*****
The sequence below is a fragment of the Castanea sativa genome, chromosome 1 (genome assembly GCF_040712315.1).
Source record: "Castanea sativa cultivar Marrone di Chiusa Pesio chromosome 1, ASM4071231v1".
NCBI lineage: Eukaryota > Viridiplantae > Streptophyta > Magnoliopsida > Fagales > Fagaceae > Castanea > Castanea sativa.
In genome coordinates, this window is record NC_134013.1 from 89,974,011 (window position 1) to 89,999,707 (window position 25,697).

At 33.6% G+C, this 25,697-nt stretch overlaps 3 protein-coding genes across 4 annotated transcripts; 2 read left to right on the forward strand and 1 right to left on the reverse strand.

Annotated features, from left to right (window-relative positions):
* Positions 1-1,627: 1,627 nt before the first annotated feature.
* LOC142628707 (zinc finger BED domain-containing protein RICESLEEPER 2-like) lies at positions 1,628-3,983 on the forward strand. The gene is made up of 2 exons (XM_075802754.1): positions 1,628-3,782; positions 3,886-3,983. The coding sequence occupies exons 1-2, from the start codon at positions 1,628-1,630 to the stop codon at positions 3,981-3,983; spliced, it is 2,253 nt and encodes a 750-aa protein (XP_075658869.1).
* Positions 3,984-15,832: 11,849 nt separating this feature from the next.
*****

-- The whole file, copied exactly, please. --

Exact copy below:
The sequence below is a fragment of the Castanea sativa genome, chromosome 1 (genome assembly GCF_040712315.1).
Source record: "Castanea sativa cultivar Marrone di Chiusa Pesio chromosome 1, ASM4071231v1".
NCBI lineage: Eukaryota > Viridiplantae > Streptophyta > Magnoliopsida > Fagales > Fagaceae > Castanea > Castanea sativa.
In genome coordinates, this window is record NC_134013.1 from 89,974,011 (window position 1) to 89,999,707 (window position 25,697).

At 33.6% G+C, this 25,697-nt stretch overlaps 3 protein-coding genes across 4 annotated transcripts; 2 read left to right on the forward strand and 1 right to left on the reverse strand.

Annotated features, from left to right (window-relative positions):
* Positions 1-1,627: 1,627 nt before the first annotated feature.
* LOC142628707 (zinc finger BED domain-containing protein RICESLEEPER 2-like) lies at positions 1,628-3,983 on the forward strand. The gene is made up of 2 exons (XM_075802754.1): positions 1,628-3,782; positions 3,886-3,983. The coding sequence occupies exons 1-2, from the start codon at positions 1,628-1,630 to the stop codon at positions 3,981-3,983; spliced, it is 2,253 nt and encodes a 750-aa protein (XP_075658869.1).
* Positions 3,984-15,832: 11,849 nt separating this feature from the next.